1) The WSOP will Never come to MD under any circumstances. WSOP is owned by Harrah's and their CEO already said when the Bidding started that Harrah's had no interest in coming to this state.

2) A Real Casino is also Unlikely, MD has already insisted on a VLT system instead of Real RNG Slots. In this way they can Pre-determine the amount of "Payback Percentage" to the players which as shown on the MD Lottery Website stands now at only 60.3%. That means if the Slots follow the same percentage, they will be Crappy. You cannot run Video Poker on a VLT system either, in other states VP is Legislated that it Must emulate the deal of a Real Deck, you can't do it on the system that MD wants.

3) In the same light Table Games have even less of a "House Edge" than Slots. I can't imagine the MD Pols permitting even more of an Advantage to the players, maybe the Automated Games that are out there but just as in VP, it'll just be a simulation of the game and not follow the true outcome that you get with a real deck.

In either case nothing will attract anyone from out of state to come here. Well maybe some from VA at some location south but certainly not PA.

As for me I'll still take my 2.5hr drive to AC where the Real Casinos are.

Let the people of Anne Arundel County decide. If Arundel Mills is such a popular place for a casino then allow the voters to say so. It was not discussed in 2008 as a potential site, so why not allow the public its say?

The people of AA county did decide. They voted 60% for the amendment. The amendment mentioned an area that included Laurel Park and other places. Whose fault is it that so many failed to read the amendment and sit down with a map?

Why not let the people decide? When was the mall site discussed in 2008. I think mall casino supporters know it is a loser.

Maybe the Cordish Co. should get a petition drive throughout Md. started that allows them to put an admendment to carry their license to Baltimore Co. They could place it at White Marsh Mall. Then AA County can start complaining about tax increases and stop whinig about traffic.

A vote in November can once and for all put the issue to bed. I personnaly think the zoning bill will go down in flames because it is bad public policy.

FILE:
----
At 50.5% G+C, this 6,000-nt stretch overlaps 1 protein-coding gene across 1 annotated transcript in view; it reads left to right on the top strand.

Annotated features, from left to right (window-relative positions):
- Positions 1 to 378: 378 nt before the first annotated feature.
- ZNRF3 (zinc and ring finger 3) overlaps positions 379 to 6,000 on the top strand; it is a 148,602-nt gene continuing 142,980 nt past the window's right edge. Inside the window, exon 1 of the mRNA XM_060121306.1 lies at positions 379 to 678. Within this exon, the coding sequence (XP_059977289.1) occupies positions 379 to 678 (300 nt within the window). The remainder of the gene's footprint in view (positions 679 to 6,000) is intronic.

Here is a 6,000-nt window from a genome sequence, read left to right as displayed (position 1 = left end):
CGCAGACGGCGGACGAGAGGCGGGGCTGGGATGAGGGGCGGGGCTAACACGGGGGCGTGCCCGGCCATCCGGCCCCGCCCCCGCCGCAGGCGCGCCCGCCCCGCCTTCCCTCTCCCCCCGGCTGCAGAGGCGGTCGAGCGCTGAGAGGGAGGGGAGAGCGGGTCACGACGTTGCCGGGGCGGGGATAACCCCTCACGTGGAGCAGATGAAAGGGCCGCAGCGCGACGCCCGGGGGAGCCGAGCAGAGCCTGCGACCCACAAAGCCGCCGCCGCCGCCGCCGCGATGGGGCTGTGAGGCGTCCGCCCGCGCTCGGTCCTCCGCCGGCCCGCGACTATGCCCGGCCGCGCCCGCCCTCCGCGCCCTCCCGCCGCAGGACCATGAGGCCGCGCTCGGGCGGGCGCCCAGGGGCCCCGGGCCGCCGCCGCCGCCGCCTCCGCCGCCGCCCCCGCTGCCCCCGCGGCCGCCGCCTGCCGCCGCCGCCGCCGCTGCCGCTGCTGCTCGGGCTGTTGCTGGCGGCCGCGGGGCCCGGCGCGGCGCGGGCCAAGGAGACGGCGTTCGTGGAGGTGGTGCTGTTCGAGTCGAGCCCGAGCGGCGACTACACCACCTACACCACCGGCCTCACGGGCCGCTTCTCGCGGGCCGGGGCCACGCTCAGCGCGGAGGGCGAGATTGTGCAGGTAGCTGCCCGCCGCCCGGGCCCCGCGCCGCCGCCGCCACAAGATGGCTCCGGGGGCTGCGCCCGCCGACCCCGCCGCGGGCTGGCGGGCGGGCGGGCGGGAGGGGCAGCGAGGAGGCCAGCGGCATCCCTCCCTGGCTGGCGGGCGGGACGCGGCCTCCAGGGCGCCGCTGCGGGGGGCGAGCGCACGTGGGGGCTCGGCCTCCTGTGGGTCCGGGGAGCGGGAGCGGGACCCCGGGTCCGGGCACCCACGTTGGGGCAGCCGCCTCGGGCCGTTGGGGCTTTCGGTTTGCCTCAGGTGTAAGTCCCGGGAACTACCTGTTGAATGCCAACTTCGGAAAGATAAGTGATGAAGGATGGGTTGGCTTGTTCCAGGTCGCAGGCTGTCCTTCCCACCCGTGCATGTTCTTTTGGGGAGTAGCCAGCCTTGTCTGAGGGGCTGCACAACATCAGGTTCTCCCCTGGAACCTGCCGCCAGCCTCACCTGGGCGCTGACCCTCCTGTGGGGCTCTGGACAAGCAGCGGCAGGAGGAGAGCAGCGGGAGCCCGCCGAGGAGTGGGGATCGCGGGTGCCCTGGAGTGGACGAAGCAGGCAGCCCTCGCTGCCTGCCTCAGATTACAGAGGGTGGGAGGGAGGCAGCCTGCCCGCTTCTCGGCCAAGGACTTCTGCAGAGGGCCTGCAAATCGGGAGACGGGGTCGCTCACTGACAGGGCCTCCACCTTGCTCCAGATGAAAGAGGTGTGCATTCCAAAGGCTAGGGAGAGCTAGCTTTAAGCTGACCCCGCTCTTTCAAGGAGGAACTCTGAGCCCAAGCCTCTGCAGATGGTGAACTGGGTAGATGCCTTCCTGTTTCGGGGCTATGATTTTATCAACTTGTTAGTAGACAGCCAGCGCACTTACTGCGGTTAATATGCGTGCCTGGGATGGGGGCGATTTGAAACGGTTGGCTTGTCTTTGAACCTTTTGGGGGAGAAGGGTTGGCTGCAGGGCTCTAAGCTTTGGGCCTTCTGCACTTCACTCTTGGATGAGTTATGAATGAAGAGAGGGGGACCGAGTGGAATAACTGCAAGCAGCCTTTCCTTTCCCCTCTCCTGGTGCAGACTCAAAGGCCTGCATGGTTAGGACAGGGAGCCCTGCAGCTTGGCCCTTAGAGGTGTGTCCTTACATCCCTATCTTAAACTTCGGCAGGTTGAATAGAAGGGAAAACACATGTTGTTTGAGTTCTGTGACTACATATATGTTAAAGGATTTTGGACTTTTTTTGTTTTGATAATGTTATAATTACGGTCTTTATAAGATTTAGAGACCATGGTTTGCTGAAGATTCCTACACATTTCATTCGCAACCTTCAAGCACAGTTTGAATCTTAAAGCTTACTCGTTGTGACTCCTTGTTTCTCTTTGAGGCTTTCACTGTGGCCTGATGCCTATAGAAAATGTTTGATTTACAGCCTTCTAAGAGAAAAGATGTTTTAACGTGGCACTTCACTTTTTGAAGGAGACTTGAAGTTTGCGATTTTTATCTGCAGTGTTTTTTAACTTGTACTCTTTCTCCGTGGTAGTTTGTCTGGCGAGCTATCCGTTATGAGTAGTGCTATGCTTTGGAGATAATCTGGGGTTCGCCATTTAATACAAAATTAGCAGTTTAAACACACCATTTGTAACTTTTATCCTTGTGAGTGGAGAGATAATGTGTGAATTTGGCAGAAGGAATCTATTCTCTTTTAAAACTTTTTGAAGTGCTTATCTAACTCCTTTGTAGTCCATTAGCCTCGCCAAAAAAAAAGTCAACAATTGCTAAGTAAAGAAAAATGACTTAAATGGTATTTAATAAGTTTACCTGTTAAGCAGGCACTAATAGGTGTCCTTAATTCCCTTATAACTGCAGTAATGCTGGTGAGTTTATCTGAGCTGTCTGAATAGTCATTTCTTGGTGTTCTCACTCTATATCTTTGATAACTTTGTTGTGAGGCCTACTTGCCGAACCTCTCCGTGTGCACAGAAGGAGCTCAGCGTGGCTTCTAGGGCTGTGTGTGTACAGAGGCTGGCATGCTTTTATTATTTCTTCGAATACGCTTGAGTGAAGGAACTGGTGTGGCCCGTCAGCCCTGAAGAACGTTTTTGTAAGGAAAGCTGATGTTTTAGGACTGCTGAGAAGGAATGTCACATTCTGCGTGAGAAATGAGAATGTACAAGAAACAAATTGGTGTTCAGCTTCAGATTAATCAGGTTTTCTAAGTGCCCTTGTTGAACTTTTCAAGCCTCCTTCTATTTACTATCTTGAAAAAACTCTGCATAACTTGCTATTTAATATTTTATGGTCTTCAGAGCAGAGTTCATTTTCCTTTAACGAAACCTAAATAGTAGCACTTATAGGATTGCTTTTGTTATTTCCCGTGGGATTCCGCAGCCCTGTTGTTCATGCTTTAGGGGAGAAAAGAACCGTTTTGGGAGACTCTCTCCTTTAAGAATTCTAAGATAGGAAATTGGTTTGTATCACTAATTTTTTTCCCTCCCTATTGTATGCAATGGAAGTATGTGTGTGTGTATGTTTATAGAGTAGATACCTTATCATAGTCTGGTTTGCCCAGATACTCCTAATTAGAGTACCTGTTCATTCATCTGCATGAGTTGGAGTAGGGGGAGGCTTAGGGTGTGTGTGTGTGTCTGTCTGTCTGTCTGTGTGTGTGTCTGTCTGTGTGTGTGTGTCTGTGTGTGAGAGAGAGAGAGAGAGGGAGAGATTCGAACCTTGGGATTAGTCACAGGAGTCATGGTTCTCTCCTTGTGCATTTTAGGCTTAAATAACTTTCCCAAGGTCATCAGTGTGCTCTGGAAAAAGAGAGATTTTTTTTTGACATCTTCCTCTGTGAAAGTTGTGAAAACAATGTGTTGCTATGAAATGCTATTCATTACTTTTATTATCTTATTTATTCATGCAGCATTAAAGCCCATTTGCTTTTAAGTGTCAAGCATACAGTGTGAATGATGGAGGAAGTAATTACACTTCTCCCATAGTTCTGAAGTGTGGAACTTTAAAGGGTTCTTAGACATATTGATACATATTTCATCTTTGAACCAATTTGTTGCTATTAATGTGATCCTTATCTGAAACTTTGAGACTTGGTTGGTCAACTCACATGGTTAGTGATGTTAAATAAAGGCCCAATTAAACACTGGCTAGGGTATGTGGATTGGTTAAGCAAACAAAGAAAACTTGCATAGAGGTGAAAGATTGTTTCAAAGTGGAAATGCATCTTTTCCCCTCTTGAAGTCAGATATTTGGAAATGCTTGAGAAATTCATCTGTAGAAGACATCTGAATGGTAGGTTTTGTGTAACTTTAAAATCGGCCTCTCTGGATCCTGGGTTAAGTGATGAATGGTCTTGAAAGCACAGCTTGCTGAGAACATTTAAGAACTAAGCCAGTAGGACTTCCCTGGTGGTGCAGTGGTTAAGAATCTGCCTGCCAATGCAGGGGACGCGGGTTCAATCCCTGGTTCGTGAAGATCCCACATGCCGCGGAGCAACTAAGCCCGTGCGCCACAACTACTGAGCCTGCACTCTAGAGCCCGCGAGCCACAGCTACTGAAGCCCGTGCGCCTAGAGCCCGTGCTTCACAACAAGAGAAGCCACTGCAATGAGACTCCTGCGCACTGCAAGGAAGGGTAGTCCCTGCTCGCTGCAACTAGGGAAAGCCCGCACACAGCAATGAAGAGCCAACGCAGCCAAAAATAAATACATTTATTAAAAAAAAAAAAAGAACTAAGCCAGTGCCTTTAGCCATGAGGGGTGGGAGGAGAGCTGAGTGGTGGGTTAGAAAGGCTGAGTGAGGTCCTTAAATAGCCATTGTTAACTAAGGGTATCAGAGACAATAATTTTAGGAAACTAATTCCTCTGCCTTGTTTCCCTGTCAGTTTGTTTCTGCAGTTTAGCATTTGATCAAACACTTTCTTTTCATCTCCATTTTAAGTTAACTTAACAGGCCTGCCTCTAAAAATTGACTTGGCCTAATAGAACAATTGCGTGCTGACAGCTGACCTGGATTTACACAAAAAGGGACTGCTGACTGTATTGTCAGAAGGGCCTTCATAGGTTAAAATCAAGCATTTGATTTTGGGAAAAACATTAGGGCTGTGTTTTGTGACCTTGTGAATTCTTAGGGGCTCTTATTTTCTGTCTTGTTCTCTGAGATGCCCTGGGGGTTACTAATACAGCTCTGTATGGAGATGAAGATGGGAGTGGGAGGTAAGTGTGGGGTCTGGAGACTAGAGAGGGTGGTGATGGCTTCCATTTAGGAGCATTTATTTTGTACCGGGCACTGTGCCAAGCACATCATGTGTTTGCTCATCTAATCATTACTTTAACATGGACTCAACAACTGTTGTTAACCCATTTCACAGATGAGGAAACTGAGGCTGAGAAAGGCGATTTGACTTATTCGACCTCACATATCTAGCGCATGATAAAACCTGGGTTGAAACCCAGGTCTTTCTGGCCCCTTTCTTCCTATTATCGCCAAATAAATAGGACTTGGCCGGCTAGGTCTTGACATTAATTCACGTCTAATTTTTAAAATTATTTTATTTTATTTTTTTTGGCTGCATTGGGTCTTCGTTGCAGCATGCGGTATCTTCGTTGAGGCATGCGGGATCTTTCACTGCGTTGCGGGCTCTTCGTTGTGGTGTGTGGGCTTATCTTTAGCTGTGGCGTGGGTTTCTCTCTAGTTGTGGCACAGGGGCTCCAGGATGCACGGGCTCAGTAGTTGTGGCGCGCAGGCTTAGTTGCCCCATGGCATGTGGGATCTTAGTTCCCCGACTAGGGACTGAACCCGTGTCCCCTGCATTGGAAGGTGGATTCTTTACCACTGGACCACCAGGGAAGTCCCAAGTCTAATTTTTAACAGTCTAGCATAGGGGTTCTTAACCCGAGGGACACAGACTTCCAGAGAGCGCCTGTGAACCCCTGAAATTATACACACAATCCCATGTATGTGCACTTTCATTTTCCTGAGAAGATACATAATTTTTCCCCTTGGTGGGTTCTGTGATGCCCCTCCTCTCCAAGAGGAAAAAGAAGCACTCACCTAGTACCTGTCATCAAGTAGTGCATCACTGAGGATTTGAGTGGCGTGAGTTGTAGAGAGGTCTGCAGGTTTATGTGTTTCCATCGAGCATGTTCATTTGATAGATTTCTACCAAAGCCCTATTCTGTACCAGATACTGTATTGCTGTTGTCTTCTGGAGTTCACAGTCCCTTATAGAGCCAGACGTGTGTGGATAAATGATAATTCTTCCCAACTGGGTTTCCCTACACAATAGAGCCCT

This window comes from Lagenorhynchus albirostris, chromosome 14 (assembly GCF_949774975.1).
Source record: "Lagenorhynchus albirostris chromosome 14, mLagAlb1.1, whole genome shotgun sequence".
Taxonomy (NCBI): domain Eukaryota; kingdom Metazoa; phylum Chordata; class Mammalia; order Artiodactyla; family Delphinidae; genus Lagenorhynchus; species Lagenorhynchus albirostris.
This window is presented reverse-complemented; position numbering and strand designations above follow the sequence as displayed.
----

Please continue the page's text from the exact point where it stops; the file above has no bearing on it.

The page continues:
I feel like having slots in Arundel mill is not going to help the situation around Arundel mills. In the pass all you hear about on the news are the robberies, stabbings etc happening in that area. Having slots aren’t going make the crime rate go down probably increase. It’s a hot spot for teenager it would probably be worst. If they want to have a casino they should put it in a isolated area where security could be better. It would be great to bring more money in Maryland but placement in general a good place.

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About the bloggers
Annie Linskey covers state politics and government for The Baltimore Sun. Previously, as a City Hall reporter, she wrote about the corruption trial of Mayor Sheila Dixon and kept a close eye on city spending. Originally from Connecticut, Annie has also lived in Phnom Penh, Cambodia, where she reported on war crimes tribunals and landmines. She lives in Canton.

John Fritze has covered politics and government at the local, state and federal levels for more than a decade and is now The Baltimore Sun’s Washington correspondent. He previously wrote about Congress for USA TODAY, where he led coverage of the health care overhaul debate and the 2010 election. A native of Albany, N.Y., he currently lives in Montgomery County.

Julie Scharper covers City Hall and Baltimore politics. A native of Baltimore County, she graduated from The Johns Hopkins University in 2001 and spent two years teaching in Honduras before joining The Baltimore Sun. She has followed the Amish community of Nickel Mines, Pa., in the year after a schoolhouse massacre, reported on courts and crime in Anne Arundel County, and chronicled the unique personalities and places of Baltimore City and its surrounding counties.